a calibration source comprising a cuff-based blood pressure monitor, a first circuit for receiving the signal from the optical module, a second circuit for controlling the cuff-based blood pressure monitor and a wireless transmitter for receiving and transmitting a cuffless-based signal from the first circuit and a cuff-based signal from the second circuit, the first circuit having a microprocessor having a firmware program that controls the second circuit and processes the signal from the optical module to generate a cuffless blood pressure value for the patient, a heart rate value for the patient, and a pulse oximetry value for the patient;
an Internet-accessible website for receiving the cuffless-based signal and the cuff-based signal from the wireless transmitter of the calibration source, the Internet-accessible website displaying cuffless blood pressure values, cuff-based blood pressure values, heart rate values and pulse oximetry values for the patient.
21. The system of claim 20 wherein the transmitting means for the optical module is a short-range wireless transmitter.
22. The system of claim 20 wherein the transmitting means for the optical module is a cable connected to the optical module and the calibration source.
23. The system according to claim 20 wherein the microprocessor of the first circuit of the calibration source comprises means for generating a calibration table from a cuff-based blood pressure value from the cuff-based blood pressure monitor and a plethysmograph generated from a signal from the optical module.
24. A system for measuring blood pressure from a patient, comprising:
an optical module configured to couple on or near the patient's ear and comprising at least one optical source and a photodetector configured to measure a measurement signal;
a calibration source comprising: i) a measurement system configured to make a blood pressure measurement and generate a calibration signal; and ii) a wireless transmitter configured to transmit blood pressure information through a wireless network to an Internet-based system; and,
a processing module comprising: a microprocessor configured to: i) receive the calibration signal from the calibration source; ii) process the measurement and calibration signals to generate a calibration; iii) receive subsequent measurement signals measured by the optical module and process them with the calibration to determine the patient's blood pressure values; and iv) send the blood pressure values to the wireless transmitter comprised by the calibration source.
25. A system for measuring blood pressure from a patient, comprising:
a cuff-based blood pressure monitor configured to make a cuff-based blood pressure measurement;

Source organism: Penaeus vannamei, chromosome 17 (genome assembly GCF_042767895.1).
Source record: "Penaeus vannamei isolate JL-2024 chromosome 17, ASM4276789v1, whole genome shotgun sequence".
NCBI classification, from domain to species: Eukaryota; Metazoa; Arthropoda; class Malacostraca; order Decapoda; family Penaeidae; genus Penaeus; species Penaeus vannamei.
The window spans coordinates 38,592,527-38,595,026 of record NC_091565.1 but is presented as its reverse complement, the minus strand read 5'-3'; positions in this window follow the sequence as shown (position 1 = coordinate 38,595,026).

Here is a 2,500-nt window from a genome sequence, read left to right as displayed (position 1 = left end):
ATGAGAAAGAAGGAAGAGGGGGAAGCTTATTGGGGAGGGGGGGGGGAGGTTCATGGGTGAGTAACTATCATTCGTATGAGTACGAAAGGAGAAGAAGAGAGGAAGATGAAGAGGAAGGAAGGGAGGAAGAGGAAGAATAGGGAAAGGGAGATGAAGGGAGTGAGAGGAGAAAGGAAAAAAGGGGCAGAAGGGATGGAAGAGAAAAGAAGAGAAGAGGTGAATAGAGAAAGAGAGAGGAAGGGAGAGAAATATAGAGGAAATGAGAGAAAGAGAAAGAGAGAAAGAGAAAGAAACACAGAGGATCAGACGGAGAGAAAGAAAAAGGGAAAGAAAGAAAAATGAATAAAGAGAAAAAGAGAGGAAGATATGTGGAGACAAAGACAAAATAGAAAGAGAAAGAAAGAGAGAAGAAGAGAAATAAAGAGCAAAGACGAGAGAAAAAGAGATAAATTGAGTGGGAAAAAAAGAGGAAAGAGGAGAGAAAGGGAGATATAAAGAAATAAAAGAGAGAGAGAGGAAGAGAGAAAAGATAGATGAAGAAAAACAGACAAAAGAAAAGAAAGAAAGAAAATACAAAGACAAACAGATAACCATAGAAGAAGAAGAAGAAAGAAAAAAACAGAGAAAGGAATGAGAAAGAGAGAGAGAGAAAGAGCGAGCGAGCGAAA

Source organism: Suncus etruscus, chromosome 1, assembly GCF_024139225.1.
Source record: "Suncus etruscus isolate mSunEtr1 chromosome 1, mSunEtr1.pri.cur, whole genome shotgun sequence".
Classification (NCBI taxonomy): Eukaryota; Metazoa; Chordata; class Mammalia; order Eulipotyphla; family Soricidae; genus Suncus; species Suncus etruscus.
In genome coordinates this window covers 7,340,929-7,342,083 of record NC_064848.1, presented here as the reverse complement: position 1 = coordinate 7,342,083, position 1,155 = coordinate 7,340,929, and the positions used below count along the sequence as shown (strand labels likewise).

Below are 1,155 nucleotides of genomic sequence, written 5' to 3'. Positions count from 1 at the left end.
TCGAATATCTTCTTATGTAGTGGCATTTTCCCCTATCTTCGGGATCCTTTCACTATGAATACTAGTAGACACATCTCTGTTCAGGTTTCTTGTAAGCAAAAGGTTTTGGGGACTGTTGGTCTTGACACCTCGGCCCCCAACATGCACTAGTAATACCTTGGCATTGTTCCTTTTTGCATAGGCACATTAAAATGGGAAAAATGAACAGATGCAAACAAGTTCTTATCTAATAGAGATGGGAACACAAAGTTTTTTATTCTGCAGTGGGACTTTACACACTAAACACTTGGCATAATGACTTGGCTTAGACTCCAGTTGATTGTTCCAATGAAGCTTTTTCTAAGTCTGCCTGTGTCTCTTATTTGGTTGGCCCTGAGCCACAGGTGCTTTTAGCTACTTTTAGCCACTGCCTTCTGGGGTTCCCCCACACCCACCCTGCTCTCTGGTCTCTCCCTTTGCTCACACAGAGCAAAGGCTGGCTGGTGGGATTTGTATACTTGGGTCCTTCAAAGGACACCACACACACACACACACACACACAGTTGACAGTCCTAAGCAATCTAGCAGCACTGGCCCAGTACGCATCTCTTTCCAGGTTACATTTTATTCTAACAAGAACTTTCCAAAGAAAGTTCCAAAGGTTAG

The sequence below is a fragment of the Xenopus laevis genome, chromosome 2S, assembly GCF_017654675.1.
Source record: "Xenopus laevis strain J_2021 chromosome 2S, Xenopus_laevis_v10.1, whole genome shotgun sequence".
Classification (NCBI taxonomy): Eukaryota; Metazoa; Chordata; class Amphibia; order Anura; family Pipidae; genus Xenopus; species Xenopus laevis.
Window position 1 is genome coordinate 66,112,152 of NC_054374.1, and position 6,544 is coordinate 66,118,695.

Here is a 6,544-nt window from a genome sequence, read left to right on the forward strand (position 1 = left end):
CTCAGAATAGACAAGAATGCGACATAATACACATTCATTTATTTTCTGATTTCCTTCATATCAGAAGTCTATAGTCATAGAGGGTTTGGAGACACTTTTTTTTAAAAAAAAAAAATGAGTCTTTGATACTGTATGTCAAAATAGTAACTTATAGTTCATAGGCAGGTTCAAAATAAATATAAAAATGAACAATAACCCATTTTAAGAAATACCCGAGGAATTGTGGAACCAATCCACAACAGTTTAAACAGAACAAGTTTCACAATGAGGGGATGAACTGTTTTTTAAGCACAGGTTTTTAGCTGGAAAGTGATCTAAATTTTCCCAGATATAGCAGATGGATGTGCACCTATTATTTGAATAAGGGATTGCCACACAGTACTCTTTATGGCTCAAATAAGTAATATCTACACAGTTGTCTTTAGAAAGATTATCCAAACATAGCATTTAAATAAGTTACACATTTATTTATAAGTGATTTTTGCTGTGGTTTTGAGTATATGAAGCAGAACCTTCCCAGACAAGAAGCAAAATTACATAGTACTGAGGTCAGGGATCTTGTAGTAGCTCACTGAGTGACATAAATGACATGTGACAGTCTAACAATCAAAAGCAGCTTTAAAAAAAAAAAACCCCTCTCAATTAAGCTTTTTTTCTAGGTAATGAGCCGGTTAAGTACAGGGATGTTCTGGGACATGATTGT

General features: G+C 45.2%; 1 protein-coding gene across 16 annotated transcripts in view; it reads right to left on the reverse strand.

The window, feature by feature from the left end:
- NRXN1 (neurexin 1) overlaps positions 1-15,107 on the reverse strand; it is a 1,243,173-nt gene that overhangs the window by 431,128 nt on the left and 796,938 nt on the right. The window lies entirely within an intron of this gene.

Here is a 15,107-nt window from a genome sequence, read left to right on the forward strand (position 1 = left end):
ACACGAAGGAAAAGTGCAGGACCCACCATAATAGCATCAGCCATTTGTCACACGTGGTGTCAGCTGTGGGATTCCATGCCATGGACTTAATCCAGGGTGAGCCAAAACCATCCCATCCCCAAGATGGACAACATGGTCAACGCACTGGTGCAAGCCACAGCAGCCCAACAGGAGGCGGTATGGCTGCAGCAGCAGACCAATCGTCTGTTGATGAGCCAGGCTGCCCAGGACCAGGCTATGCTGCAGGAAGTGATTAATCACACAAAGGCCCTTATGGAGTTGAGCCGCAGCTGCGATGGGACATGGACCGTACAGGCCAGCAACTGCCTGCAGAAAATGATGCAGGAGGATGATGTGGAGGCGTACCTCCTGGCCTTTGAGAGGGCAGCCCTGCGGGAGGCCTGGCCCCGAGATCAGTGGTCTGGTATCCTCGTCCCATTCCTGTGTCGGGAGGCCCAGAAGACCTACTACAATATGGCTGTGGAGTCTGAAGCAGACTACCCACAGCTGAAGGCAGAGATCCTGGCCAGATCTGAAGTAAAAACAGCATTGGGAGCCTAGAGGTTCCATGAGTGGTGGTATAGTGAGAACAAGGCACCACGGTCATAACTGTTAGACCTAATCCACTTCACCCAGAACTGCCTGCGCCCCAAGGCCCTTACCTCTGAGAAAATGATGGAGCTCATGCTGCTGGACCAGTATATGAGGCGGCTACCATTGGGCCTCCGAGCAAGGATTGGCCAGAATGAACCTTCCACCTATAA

a cuffless blood pressure monitor comprising an optical system configured to make a cuffless blood pressure measurement;
a wireless transmitter configured to receive the cuff-based and cuffless blood pressure measurements and transmit them through a wireless network; and
an Internet-based system configured to receive the cuff-based and cuffless blood pressure measurements from the wireless network; and
a website connected to the Internet-based system configured to display the cuffless and cuff-based blood pressure measurements.
26. A system for monitoring a patient, comprising:
a cuff-based monitor configured to make a cuff-based blood pressure measurement;
a cuffless monitor configured to make a cuffless blood pressure measurement;
a wireless transmitter configured to receive the cuff-based and cuffless blood pressure measurements and wirelessly transmit them to a computer system; and
a software system operating on the computer system and configured to display the cuffless and cuff-based measurements on a single graph.
Description
CROSS REFERENCES TO RELATED APPLICATION

Not Applicable

DESCRIPTION

1. Background of the Invention

The present invention relates to medical devices for monitoring vital signs such as heart rate, pulse oximetry, and blood pressure.

2. Description of the Related Art

Pulse oximeters are medical devices featuring an optical module, typically worn on a patient's finger or ear lobe, and a processing module that analyzes data generated by the optical module. The optical module typically includes first and second light sources (e.g., light-emitting diodes, or LEDs) that transmit optical radiation at, respectively, red (λ˜630-670 nm) and infrared (λ˜800-1200 nm) wavelengths. The optical module also features a photodetector that detects radiation transmitted or reflected by an underlying artery. Typically the red and infrared LEDs sequentially emit radiation that is partially absorbed by blood flowing in the artery. The photodetector is synchronized with the LEDs to detect transmitted or reflected radiation. In response, the photodetector generates a separate radiation-induced signal for each wavelength. The signal, called a plethysmograph, varies in a time-dependent manner as each heartbeat varies the volume of arterial blood and hence the amount of transmitted or reflected radiation. A microprocessor in the pulse oximeter processes the relative absorption of red and infrared radiation to determine the oxygen saturation in the patient's blood. A number between 94%-100% is considered normal, while a value below 85% typically indicates the patient requires hospitalization. In addition, the microprocessor analyzes time-dependent features in the plethysmograph to determine the patient's heart rate.

Pulse oximeters work best when the appendage they attach to (e.g., a finger) is at rest. If the finger is moving, for example, the light source and photodetector within the optical module typically move relative to the hand. This generates ‘noise’ in the plethysmograph, which in turn can lead to motion-related artifacts in data describing pulse oximetry and heart rate. Ultimately this reduces the accuracy of the measurement.